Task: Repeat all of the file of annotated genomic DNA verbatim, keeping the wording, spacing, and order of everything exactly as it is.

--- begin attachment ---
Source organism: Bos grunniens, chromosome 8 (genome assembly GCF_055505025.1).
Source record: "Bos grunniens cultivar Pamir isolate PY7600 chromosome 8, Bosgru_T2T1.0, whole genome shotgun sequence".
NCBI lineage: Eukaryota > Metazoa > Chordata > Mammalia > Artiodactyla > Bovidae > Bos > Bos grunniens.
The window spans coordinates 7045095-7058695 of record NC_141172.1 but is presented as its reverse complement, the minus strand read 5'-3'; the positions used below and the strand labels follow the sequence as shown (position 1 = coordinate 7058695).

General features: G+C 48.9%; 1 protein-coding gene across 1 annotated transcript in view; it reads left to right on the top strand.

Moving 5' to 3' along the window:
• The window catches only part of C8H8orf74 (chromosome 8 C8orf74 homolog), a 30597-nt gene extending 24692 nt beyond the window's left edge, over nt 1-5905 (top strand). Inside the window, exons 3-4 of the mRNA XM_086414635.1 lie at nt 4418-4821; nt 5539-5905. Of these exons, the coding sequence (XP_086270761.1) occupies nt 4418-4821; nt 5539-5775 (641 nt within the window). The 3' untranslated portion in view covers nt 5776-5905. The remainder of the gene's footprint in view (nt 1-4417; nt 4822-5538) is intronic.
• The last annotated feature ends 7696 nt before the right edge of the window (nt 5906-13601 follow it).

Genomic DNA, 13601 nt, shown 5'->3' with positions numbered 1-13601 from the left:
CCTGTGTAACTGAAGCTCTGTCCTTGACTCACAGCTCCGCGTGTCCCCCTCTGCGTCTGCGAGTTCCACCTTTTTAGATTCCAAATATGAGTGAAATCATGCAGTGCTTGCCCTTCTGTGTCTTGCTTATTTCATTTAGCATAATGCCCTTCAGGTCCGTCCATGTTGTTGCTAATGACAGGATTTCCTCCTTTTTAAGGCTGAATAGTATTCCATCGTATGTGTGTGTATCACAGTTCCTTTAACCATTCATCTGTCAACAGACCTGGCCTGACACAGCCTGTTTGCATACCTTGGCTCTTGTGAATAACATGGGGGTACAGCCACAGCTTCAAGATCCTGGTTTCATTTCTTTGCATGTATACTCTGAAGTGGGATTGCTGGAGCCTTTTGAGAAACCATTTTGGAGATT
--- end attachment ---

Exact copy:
Source organism: Bos grunniens, chromosome 8 (genome assembly GCF_055505025.1).
Source record: "Bos grunniens cultivar Pamir isolate PY7600 chromosome 8, Bosgru_T2T1.0, whole genome shotgun sequence".
NCBI lineage: Eukaryota > Metazoa > Chordata > Mammalia > Artiodactyla > Bovidae > Bos > Bos grunniens.
The window spans coordinates 7045095-7058695 of record NC_141172.1 but is presented as its reverse complement, the minus strand read 5'-3'; the positions used below and the strand labels follow the sequence as shown (position 1 = coordinate 7058695).

General features: G+C 48.9%; 1 protein-coding gene across 1 annotated transcript in view; it reads left to right on the top strand.

Moving 5' to 3' along the window:
• The window catches only part of C8H8orf74 (chromosome 8 C8orf74 homolog), a 30597-nt gene extending 24692 nt beyond the window's left edge, over nt 1-5905 (top strand). Inside the window, exons 3-4 of the mRNA XM_086414635.1 lie at nt 4418-4821; nt 5539-5905. Of these exons, the coding sequence (XP_086270761.1) occupies nt 4418-4821; nt 5539-5775 (641 nt within the window). The 3' untranslated portion in view covers nt 5776-5905. The remainder of the gene's footprint in view (nt 1-4417; nt 4822-5538) is intronic.
• The last annotated feature ends 7696 nt before the right edge of the window (nt 5906-13601 follow it).

Genomic DNA, 13601 nt, shown 5'->3' with positions numbered 1-13601 from the left:
CCTGTGTAACTGAAGCTCTGTCCTTGACTCACAGCTCCGCGTGTCCCCCTCTGCGTCTGCGAGTTCCACCTTTTTAGATTCCAAATATGAGTGAAATCATGCAGTGCTTGCCCTTCTGTGTCTTGCTTATTTCATTTAGCATAATGCCCTTCAGGTCCGTCCATGTTGTTGCTAATGACAGGATTTCCTCCTTTTTAAGGCTGAATAGTATTCCATCGTATGTGTGTGTATCACAGTTCCTTTAACCATTCATCTGTCAACAGACCTGGCCTGACACAGCCTGTTTGCATACCTTGGCTCTTGTGAATAACATGGGGGTACAGCCACAGCTTCAAGATCCTGGTTTCATTTCTTTGCATGTATACTCTGAAGTGGGATTGCTGGAGCCTTTTGAGAAACCATTTTGGAGATT